Click image to see larger image
Tom Lohre wins Second Place at the Golden Ticket September 7, 2012 for Earnest Crear, Latex on board, 50” x 19” x 1”, May 15, 2012, 18” x 12” board from a realtor sign painted on both sides an impressionistic portrait of Earnest Crear and placed in metal realtor frame. To be placed at Rockdale Avenue and Knotts Street where Earnest Crear was fatally shot, August 18, 2007. Full story at SOS.htm
A Family Portrait to Be Cherished Forever
Family portrait, 30" x 24", Traditional, Figures, Portraits, Commission
Sketches Over the Years
Christmas 2008 Helen XIV, ink on paper board, 8" x 10", December 25, 2009, Portraits, Drawings
Matt, 8 " x 10", three color charcoal on paper, from photo, Portraits, Drawings
Drawing from 24 February, Mostly Cloudy, Wind NE 10-15 kts, Waves NW 5’, Fetch 750’, 5" x 7", Pencil, Drawings
Sailing Stories and Art
Crossing III Booklet in preliminary form
Richard T Farmer, Oil on board, Portraits, 12" x 16", April 18th, 2008, Richard Farmer, Founder & Chairman of the Board of Cintas Corporation spoke at Xavier University on April 18th, 2008 as part of the Distinguished Speakers Series, "10 Important Experiences Over 50 Years in Business."
Herb Feldman, Oil on canvas, detail, Portraits
Hiroshima mon Amore, Oil on canvas, 1979, 3' x 4', Portraits, Commission
Rhett Fire & Mel Odem, 5' x 4', oil on canvas, July 1st, 1983, Portraits, Commission
Helen, 36" x 40", oil on canvas, painted for the 2006 Tall Stacks Celebration in Cincinnati
Sydney wears a tutu from the Cincinnati Ballet. She is painted as an Ice Fairy in "The Nutcracker." Commission
Your face in a masterpiece Pick any painting in the Cincinnati Art Museum and Tom will paint your face in it. Photo: United Press International 1979.Portraits
Animal Portraits, Commission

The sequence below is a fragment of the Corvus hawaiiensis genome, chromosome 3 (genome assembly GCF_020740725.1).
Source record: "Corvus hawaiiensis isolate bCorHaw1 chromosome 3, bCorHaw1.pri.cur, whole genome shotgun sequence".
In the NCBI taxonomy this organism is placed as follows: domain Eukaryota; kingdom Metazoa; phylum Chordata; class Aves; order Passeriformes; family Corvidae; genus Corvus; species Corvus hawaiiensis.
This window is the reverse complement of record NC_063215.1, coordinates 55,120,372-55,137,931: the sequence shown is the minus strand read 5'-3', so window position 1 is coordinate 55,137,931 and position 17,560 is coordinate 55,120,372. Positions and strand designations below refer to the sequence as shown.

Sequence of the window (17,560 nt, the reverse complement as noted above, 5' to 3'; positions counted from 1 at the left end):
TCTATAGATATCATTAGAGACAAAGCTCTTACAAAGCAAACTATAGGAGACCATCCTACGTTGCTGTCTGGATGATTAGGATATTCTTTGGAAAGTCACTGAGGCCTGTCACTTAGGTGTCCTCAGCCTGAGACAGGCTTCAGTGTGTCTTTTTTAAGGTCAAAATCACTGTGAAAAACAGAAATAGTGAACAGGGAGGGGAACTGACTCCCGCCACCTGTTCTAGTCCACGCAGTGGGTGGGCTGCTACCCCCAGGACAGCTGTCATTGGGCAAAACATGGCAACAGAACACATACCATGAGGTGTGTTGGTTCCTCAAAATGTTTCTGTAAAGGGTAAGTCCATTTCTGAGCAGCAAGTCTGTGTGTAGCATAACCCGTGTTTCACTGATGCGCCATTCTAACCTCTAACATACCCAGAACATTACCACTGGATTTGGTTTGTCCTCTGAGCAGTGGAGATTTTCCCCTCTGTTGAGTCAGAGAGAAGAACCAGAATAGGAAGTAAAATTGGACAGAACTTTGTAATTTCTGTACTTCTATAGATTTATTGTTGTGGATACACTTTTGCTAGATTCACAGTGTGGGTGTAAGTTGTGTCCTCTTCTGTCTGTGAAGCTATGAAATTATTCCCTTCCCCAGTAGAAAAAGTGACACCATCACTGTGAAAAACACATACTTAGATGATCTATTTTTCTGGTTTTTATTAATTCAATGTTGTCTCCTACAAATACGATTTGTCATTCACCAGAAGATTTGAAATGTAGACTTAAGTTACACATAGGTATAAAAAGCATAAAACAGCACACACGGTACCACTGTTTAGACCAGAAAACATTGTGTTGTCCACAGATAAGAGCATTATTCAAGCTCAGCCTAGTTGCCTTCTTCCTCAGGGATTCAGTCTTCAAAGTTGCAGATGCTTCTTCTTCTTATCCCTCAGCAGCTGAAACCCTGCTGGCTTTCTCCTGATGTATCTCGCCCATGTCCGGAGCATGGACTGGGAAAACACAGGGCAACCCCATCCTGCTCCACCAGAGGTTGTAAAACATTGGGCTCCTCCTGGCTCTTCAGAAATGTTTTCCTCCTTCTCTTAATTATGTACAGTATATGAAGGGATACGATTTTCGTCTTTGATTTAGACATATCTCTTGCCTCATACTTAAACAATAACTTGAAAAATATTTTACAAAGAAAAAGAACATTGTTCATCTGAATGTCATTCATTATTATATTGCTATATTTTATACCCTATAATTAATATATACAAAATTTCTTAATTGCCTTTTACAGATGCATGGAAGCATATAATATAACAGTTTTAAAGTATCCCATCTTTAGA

Fancy, 12" x16", oil on canvas, 1994
Clifton Cow jumping over the Moon in Mount Storm Park, oil on canvas, 2003
THE GREAT TOMASO
Art Machines Powered by Man
Click To visit the wacky world of "The Great Tomaso."
The bicycle has itís own colorful propeller and balloons attached to a bar that encircles the driver and passenger. As they ride, many times they leave the ground.The pushcart is the circus floor for the small Art Machines
Click image to see larger image
The Side Show takes place on top of the pushcart.
"Artisto" the automata painting machine paints Chad Johnson.
Chad Johnson, 16" x 20", September 2007, Wax
on aluminum sheet
This is the second painting done with the Lego robot assistant, "Artisto." The face is a Bengal receiver. The face is set in the mask of a tiger. Tom used strong colors to accent the eight colors available in the robot assisted process.Irene, Oil pastel on foil, 16" x 20", August 2007
The first painting done by "Artisto" using glow in the dark colors makes use of a strong combination of colors for a powerful graphic effect. The sky comes to life in the dark. Two different glow in the dark colors, blue and orange, where used for the background.
Mike Wilger, proprietor of the Visual History Gallery, works with "Artisto."
January 2008 at Sitwell's Coffee House, 324 Ludlow Ave., Cincinnati OH 45220, 2008 Show Brochure
April 18 to May 18, 2008 at Visual History Gallery, Mike Wilger, owner, 1989 Madison Road Cincinnati, OH 45202, email@example.com, 513-871-6065, Visual History Gallery
Artisto Paintings in the Show
A peek into Tom's Apartment in New York City in 1986 by Nelson Sullivan.
Being a Meat Market Pioneer - Fixing the Plumbing at 5 Ninth Avenue in 1988 by Nelson Sullivan.
Humidify and Bathe your Home in Soothing Sound
Click to begin enjoying your home even more during cold dry days with an indoor waterfall.